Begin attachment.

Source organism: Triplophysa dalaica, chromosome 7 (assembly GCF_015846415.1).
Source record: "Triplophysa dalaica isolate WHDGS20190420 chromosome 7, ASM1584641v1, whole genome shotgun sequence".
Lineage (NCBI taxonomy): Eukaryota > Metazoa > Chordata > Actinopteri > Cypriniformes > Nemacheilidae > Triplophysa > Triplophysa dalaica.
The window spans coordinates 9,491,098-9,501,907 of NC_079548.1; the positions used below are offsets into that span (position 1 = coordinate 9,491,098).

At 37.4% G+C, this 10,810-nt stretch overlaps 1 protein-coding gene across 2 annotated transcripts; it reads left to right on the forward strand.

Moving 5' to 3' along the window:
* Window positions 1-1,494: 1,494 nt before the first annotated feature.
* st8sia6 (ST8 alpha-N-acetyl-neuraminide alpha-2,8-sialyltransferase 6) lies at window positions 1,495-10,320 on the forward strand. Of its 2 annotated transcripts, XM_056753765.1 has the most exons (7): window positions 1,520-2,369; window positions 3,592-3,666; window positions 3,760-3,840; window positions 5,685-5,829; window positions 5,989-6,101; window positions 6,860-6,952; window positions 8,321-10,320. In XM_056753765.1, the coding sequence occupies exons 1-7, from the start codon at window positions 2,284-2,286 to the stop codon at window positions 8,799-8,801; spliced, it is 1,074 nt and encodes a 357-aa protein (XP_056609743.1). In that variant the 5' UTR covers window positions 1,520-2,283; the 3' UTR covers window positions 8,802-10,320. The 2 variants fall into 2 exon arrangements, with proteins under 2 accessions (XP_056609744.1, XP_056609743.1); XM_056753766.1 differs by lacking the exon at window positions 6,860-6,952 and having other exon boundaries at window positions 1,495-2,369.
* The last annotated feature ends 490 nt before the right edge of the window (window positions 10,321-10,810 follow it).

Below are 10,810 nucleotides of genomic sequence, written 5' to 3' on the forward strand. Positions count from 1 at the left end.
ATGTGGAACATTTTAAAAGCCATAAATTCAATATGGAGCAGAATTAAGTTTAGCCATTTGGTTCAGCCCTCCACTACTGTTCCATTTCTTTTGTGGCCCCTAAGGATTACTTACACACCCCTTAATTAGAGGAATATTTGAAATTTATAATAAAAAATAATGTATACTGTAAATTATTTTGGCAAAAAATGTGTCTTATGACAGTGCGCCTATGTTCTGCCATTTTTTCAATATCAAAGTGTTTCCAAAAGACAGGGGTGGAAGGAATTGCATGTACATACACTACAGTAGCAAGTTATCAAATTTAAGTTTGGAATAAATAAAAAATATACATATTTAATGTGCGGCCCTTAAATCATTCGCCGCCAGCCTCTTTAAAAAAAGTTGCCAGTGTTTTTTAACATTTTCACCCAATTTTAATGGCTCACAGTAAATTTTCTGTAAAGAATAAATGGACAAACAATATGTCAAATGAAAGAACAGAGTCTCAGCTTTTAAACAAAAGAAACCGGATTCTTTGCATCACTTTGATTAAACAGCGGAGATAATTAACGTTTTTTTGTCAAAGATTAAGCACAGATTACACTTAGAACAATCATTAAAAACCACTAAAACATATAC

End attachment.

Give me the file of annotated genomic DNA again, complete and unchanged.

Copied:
Source organism: Triplophysa dalaica, chromosome 7 (assembly GCF_015846415.1).
Source record: "Triplophysa dalaica isolate WHDGS20190420 chromosome 7, ASM1584641v1, whole genome shotgun sequence".
Lineage (NCBI taxonomy): Eukaryota > Metazoa > Chordata > Actinopteri > Cypriniformes > Nemacheilidae > Triplophysa > Triplophysa dalaica.
The window spans coordinates 9,491,098-9,501,907 of NC_079548.1; the positions used below are offsets into that span (position 1 = coordinate 9,491,098).

At 37.4% G+C, this 10,810-nt stretch overlaps 1 protein-coding gene across 2 annotated transcripts; it reads left to right on the forward strand.

Moving 5' to 3' along the window:
* Window positions 1-1,494: 1,494 nt before the first annotated feature.
* st8sia6 (ST8 alpha-N-acetyl-neuraminide alpha-2,8-sialyltransferase 6) lies at window positions 1,495-10,320 on the forward strand. Of its 2 annotated transcripts, XM_056753765.1 has the most exons (7): window positions 1,520-2,369; window positions 3,592-3,666; window positions 3,760-3,840; window positions 5,685-5,829; window positions 5,989-6,101; window positions 6,860-6,952; window positions 8,321-10,320. In XM_056753765.1, the coding sequence occupies exons 1-7, from the start codon at window positions 2,284-2,286 to the stop codon at window positions 8,799-8,801; spliced, it is 1,074 nt and encodes a 357-aa protein (XP_056609743.1). In that variant the 5' UTR covers window positions 1,520-2,283; the 3' UTR covers window positions 8,802-10,320. The 2 variants fall into 2 exon arrangements, with proteins under 2 accessions (XP_056609744.1, XP_056609743.1); XM_056753766.1 differs by lacking the exon at window positions 6,860-6,952 and having other exon boundaries at window positions 1,495-2,369.
* The last annotated feature ends 490 nt before the right edge of the window (window positions 10,321-10,810 follow it).

Below are 10,810 nucleotides of genomic sequence, written 5' to 3' on the forward strand. Positions count from 1 at the left end.
ATGTGGAACATTTTAAAAGCCATAAATTCAATATGGAGCAGAATTAAGTTTAGCCATTTGGTTCAGCCCTCCACTACTGTTCCATTTCTTTTGTGGCCCCTAAGGATTACTTACACACCCCTTAATTAGAGGAATATTTGAAATTTATAATAAAAAATAATGTATACTGTAAATTATTTTGGCAAAAAATGTGTCTTATGACAGTGCGCCTATGTTCTGCCATTTTTTCAATATCAAAGTGTTTCCAAAAGACAGGGGTGGAAGGAATTGCATGTACATACACTACAGTAGCAAGTTATCAAATTTAAGTTTGGAATAAATAAAAAATATACATATTTAATGTGCGGCCCTTAAATCATTCGCCGCCAGCCTCTTTAAAAAAAGTTGCCAGTGTTTTTTAACATTTTCACCCAATTTTAATGGCTCACAGTAAATTTTCTGTAAAGAATAAATGGACAAACAATATGTCAAATGAAAGAACAGAGTCTCAGCTTTTAAACAAAAGAAACCGGATTCTTTGCATCACTTTGATTAAACAGCGGAGATAATTAACGTTTTTTTGTCAAAGATTAAGCACAGATTACACTTAGAACAATCATTAAAAACCACTAAAACATATAC